|"You couldn't do this somewhere more private?"|
(photo by Full Six)
BO is a touchy subject, and one even the OED seems eager to get out of the way, not hanging about to give the word's origin, time of first recorded use or pronunciation. And yes, its pronunciation could be vitally important, spoken as it is in two letters: bee oh. Could you imagine the mortification if an English language-learner finally plucked up the courage to tell a friend about his unique and frankly disturbing emanation, only to stumble on his final approach because of basing his words on what he had read in the OED?
"Man, I've been wanting to tell you; you've got bo."
"I've got what? I've got a bow?"
"Yeah man. Bo. In your armpits."
"A bow in my ... ? I don't understand. Could you perhaps mime what you mean?"
Oh the horror. As if dealing with someone else's BO wasn't bad enough without ambiguity being tossed in. And bad body odour, also known as bromhidrosis, is an issue, as can be halitosis (bad breath), bromodosis (smelly feet) and the rather descriptively termed fish odour syndrome, a disorder that causes someone to smell like rotting fish.
If you've ever wondered how someone with particularly bad BO doesn't smell it themselves, it seems that some people are blissfully immune, on a molecular level, to detecting the vapours wafting from their own armpits. Interestingly, it may all be a big fuss over nothing, as some believe that we only dislike a strong bodily odour because we've been culturally taught to dislike it. This could be a potent retort (even if not as potent as the smell itself) for anyone that takes umbrage at being spoken to about their particularly pungent aroma: "Don't try and mould me into society's norms! This is the way God intended me to smell and who am I to defy nature?"
|As always, vintage adverts can be trusted to deal sensitively with such personal issues|
If, however, one does want to deal with the fact that it smells like something crawled inside your armpit and died, there is plenty of advice out there, and it's all pretty intuitive (or you'd expect it to be). NHS Direct suggests regularly washing with soap, regularly changing your clothes (particularly underwear and socks) and regularly washing said clothes. However, there are some medical problems that cause bad body odour, so if it really is a problem that's not attributable to any of the above measures, it's probably time to see your doctor.
As for what you should do if a friend or colleague stinks, as always the internet offers a wealth of advice. Some of my favourite tips include:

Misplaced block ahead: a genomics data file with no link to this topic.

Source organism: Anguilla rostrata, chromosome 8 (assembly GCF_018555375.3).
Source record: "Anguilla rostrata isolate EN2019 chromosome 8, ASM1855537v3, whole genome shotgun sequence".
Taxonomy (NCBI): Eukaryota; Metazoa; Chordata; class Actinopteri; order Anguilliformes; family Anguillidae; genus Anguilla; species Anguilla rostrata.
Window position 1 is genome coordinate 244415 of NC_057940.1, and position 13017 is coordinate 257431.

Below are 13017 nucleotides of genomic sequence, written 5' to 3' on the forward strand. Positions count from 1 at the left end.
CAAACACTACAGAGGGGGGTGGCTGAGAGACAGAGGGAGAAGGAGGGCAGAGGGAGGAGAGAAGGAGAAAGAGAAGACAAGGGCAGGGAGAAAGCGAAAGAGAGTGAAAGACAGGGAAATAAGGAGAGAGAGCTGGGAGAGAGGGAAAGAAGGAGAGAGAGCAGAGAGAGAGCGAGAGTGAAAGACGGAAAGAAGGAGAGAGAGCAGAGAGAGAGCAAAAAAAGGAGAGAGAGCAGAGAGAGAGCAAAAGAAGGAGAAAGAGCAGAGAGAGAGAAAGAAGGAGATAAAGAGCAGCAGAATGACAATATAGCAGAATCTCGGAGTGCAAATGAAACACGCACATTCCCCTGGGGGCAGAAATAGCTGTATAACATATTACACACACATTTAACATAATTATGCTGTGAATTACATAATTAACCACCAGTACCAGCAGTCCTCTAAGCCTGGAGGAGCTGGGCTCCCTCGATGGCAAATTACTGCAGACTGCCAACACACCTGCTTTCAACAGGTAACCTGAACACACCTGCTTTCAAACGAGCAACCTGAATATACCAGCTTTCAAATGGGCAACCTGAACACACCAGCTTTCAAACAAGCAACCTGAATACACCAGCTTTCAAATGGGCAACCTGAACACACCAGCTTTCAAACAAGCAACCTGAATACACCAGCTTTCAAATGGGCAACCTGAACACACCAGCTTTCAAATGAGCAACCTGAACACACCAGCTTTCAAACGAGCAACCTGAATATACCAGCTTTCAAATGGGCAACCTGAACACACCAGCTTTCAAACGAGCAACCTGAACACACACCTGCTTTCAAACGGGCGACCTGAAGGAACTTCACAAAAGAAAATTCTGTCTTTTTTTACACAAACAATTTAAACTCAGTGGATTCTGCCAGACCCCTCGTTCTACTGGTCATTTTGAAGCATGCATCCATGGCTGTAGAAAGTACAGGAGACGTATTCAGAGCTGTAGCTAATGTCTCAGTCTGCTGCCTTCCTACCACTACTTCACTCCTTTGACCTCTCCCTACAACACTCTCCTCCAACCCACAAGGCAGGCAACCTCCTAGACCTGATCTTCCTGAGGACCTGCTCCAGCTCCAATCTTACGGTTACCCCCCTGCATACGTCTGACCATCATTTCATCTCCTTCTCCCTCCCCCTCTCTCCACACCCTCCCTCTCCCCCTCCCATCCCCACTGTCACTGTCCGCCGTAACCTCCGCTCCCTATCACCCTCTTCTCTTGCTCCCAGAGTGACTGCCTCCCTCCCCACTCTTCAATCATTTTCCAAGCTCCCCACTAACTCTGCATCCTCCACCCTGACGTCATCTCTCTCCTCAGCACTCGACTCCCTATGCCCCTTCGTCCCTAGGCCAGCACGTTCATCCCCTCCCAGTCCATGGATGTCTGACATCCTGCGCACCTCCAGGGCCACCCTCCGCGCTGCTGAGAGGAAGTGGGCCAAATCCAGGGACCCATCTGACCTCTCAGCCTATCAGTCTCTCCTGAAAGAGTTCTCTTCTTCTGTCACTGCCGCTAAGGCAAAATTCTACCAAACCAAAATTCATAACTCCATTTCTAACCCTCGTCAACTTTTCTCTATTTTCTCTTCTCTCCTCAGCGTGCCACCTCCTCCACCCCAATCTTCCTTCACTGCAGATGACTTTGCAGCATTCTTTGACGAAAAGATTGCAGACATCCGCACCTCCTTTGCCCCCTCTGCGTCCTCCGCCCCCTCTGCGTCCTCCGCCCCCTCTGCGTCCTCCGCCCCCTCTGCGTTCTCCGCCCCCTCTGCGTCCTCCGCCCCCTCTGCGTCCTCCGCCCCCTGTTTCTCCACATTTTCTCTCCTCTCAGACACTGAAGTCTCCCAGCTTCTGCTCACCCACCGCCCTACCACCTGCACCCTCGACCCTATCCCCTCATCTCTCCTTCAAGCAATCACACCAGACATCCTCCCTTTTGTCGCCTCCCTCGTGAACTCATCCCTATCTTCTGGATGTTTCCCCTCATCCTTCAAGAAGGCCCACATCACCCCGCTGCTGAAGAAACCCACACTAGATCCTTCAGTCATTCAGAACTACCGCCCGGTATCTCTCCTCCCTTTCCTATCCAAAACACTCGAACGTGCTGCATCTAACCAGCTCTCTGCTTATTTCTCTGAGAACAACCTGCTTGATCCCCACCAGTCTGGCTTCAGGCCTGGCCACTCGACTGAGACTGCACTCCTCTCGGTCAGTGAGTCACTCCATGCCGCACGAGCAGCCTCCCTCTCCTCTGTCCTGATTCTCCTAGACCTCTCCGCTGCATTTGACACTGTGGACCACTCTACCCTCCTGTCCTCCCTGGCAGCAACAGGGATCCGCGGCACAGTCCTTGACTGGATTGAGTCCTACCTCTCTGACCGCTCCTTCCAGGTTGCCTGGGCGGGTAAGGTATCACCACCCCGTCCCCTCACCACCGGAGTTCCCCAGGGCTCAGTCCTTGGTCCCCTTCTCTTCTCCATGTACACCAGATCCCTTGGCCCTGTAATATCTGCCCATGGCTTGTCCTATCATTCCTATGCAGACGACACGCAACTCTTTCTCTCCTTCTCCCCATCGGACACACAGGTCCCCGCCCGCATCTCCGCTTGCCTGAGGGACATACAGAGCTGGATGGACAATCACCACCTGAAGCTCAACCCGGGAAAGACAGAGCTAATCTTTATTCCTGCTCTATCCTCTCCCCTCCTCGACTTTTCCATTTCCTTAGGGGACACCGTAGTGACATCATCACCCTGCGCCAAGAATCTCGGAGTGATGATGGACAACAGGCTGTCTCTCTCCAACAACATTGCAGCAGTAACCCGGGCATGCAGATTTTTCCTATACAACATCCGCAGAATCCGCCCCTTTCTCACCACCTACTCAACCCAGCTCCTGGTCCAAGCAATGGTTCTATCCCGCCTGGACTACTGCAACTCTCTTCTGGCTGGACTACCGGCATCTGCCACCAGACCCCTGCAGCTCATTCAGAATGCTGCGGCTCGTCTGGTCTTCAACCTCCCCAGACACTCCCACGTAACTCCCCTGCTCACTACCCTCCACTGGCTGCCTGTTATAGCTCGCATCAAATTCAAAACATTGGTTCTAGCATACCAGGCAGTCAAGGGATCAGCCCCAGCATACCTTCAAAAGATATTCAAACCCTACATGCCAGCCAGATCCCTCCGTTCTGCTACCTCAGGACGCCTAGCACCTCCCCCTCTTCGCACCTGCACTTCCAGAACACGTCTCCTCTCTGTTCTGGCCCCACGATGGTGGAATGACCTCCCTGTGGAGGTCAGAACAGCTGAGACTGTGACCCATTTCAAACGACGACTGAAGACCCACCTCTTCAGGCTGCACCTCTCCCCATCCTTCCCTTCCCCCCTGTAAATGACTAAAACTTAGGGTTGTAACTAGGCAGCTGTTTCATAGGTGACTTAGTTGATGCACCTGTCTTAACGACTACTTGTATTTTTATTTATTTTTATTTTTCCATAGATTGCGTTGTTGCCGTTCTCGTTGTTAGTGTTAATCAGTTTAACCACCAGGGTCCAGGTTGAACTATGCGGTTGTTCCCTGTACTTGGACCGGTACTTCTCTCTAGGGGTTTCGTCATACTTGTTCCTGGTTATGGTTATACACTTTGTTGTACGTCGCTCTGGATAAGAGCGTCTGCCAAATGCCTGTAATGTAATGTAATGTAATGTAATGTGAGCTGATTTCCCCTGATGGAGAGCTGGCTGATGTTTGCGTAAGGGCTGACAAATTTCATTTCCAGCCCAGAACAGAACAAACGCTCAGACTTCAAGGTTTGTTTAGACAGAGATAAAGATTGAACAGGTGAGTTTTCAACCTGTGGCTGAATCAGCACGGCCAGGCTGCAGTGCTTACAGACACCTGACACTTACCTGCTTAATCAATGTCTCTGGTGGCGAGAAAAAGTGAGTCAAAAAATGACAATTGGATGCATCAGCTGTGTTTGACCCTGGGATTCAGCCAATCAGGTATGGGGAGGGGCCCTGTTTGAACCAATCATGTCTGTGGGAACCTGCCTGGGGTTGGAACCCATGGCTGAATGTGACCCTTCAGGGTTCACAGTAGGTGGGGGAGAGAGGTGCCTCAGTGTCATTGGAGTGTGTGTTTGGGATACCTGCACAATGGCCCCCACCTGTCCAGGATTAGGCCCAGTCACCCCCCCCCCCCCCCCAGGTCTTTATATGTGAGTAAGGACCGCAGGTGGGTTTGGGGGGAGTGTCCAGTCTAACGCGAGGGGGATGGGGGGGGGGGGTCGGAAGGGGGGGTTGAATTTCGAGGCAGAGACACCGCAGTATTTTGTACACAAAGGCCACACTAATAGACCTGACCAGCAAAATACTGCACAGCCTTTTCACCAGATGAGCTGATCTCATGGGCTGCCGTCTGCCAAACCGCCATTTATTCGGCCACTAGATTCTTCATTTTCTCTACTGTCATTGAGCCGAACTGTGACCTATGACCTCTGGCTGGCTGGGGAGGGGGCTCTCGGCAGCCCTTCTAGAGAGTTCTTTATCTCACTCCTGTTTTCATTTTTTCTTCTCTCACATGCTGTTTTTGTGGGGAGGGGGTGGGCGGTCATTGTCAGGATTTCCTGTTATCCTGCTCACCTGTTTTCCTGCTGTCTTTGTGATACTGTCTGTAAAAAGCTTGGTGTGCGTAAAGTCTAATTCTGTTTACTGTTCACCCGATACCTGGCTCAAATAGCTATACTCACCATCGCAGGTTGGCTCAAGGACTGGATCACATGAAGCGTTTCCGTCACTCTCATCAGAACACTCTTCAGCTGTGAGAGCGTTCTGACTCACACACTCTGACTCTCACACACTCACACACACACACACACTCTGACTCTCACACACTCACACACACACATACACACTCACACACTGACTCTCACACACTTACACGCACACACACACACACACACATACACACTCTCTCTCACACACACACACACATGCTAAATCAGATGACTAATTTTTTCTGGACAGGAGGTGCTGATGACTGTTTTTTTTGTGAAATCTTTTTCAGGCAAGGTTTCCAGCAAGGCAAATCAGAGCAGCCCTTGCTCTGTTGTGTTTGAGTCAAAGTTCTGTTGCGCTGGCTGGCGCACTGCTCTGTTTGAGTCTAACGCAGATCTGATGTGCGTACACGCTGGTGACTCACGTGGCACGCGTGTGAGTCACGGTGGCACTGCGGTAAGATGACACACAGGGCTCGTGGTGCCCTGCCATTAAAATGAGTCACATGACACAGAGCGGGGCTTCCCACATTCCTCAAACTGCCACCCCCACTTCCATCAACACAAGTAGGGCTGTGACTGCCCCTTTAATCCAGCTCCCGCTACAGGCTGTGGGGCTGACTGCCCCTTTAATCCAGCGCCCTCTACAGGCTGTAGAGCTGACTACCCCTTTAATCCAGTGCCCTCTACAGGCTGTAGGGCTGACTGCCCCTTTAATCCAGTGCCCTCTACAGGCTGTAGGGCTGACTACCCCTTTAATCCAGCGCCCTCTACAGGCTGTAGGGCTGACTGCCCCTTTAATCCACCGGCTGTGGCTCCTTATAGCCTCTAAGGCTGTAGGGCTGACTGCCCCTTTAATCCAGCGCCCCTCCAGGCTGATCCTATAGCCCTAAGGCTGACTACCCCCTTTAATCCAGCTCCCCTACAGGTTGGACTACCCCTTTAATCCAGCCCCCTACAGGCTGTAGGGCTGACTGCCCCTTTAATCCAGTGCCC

- Take your friend to the pharmacy and casually pick out a deodorant, commenting on how good it smells and how good it would smell on them.
- If you train, change or do P.E together, give them a casual blast of your own deodorant, perhaps with an encouraging "Let me help you with that" type comment.
- Buy them a gift-basket of soaps, deodorants, antiperspirants, flannels, sponges and other toiletries.
- Send them an anonymous email telling them you're a friend and you don't want to embarrass them but they smell and they have to do something about it. Seriously: it must be dealt with. Now.
- If a direct approach is necessary, use neutral language that lays the blame elsewhere, perhaps with terms like deodorant failure, antiperspirant breakdown and sub-standard soap syndrome.
- Remember the ancient proverb: When a friend smells, a true friend tells.
OK, I made the last two up, because a lot of the advice on the internet was (shock horror) so completely and utterly stupid. It's a horrifying situation to be in, but surely the only approach is the direct one; empathetic and discreet, but direct. I'd certainly want someone to tell me if I was humming to high heaven.
And humming brings me finally to the rather unpleasant language of BO (this is a language blog after all). Various unflattering terms are used, including reeking, minging and the Scottish boggin'. If you're feeling pretentious, why not use mephitic or malodorous? My favourite, however, is the beautifully descriptive humming, a word I first encountered when I came to Ireland: the idea that someone smells so badly that the air literally hums around them. It's rather moving in its own special way.
Do you have a problem with BO?
Have you ever had to speak to someone (or been spoken to) about bad BO?
How is BO described where you're from?
Do please leave your most fragrant and delicately scented comments below.